‘I have not had a single shift where there has not been at least one patient being treated for stab wounds’

‘I have not had a single shift where there has not been at least one patient being treated for stab wounds’

This year I am fortunate enough to be studying an intercalated degree in Prehospital Medicine at Barts and The London Medical School in association with the London Air Ambulance (LAA).

In 2017 for the first time in its history, the LAA treated more patients because of knife and gun crime than road traffic collisions. With 3 of the most attended boroughs being Hackney, Tower Hamlets and Newham, boroughs that the StreetDoctors East London team teach in.

My experience at The Royal London Hospital this year has been eye opening, I have not had a single shift where there has not been at least one patient being treated for stab wounds. The consultants I work alongside are saying they have as many patients in the paediatric wards because of knife-related violence as they do on the adult ward. One surgeon has likened his day to day job as like working in a war zone, with the youngest person he has operated on being only 9 years old. A nurse I spoke to yesterday recognised the name of a young man in a newspaper report who had been fatally stabbed, this was because she had treated him earlier this year following a previous attack.

I attended a fatal stabbing of a young man in East London this year, something that despite my awareness of the current rates of violence, I was never going to be ready for. I had never seen grief on that level; more than 40 people had gathered in a crowd and their evident pain was heart-breaking. It was only in the days after the event when I discovered he was younger than initially reported and therefore belonged to the age group that I regularly teach that the full impact hit me. Whilst I learnt a lot in terms of medical management and crowd control I was determined to feed this experience into my drive to volunteer and to take something positive from this tragic case. I truly believe educating a young person can impact their decision to carry a knife and therefore reduce the violence we are currently seeing. Because of that case my determination to help reduce violence and the pain it causes to families and communities is greater than ever.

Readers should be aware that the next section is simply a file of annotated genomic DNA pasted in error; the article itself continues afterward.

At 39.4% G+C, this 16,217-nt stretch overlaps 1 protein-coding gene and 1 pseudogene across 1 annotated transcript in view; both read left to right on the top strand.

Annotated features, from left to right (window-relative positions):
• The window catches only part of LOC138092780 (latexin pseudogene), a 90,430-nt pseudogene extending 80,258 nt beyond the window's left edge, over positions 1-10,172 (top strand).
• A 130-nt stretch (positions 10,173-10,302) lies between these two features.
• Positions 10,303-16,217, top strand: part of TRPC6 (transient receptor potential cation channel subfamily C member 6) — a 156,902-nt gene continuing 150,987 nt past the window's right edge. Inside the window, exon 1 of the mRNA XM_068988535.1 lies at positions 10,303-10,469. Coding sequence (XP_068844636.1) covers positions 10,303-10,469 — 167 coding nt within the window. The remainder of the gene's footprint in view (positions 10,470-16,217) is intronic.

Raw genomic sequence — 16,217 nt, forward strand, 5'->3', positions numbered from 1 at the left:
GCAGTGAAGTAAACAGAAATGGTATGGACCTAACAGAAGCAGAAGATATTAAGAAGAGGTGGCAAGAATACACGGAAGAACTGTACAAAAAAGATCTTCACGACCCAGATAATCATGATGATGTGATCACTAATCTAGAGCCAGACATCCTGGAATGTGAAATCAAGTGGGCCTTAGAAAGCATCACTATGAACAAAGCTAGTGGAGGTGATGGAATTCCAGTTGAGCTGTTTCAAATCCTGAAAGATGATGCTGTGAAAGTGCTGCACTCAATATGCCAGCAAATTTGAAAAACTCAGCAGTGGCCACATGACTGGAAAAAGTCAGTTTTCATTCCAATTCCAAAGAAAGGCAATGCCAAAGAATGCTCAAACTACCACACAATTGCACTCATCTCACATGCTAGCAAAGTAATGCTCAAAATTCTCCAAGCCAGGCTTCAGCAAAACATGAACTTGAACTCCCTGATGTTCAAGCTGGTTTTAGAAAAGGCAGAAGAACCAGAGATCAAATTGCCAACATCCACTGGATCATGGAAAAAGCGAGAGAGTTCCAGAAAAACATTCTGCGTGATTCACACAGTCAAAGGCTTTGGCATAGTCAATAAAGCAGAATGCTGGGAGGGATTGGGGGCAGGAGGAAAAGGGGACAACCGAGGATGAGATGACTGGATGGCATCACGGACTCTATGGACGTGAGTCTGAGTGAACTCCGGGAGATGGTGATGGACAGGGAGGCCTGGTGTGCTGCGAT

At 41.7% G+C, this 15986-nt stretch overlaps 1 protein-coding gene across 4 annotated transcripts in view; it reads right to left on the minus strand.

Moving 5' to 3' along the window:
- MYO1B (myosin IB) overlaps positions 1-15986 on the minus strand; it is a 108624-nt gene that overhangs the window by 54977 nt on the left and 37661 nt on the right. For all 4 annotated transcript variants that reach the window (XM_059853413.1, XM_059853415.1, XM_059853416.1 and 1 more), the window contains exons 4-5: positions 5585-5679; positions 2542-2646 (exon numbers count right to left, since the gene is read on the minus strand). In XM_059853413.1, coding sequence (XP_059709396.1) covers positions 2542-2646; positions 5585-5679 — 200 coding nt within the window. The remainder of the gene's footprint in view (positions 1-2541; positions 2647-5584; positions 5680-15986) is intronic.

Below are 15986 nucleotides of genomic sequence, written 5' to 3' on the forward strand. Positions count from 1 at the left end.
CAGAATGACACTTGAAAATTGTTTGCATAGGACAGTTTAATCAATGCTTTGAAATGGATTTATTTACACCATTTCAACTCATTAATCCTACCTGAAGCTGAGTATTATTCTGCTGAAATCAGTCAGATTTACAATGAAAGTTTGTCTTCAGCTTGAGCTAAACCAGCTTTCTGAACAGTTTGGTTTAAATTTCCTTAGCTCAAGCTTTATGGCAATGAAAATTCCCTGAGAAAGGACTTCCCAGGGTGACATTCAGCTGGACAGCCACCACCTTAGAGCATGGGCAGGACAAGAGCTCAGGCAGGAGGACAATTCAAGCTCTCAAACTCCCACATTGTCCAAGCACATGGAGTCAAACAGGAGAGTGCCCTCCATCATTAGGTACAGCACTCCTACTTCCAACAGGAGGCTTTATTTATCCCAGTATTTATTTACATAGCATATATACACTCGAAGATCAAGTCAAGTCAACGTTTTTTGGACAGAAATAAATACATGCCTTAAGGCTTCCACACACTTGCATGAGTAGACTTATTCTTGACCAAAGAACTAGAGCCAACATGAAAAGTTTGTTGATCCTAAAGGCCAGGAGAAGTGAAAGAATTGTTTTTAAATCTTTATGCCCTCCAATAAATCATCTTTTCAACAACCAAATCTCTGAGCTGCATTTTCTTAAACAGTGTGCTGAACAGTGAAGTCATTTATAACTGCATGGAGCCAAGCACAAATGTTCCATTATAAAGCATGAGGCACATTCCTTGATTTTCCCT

I am running the London Marathon for StreetDoctors because I want to spread the word about our vital work to reduce youth on youth violence, but I am also running it in support of all those I have seen affected by violence; those with life threatening injuries, those with life changing injuries and their family and friends.

Megan Annetts,

StreetDoctors East London volunteer and medical student at Barts and the London School of Medicine.


StreetDoctors volunteers Megan Annetts and Lauren Pennock are running the London Marathon 2018.  Any support you can give them would be greatly appreciated. All donations go towards ending youth violence and tackling the violence epidemic: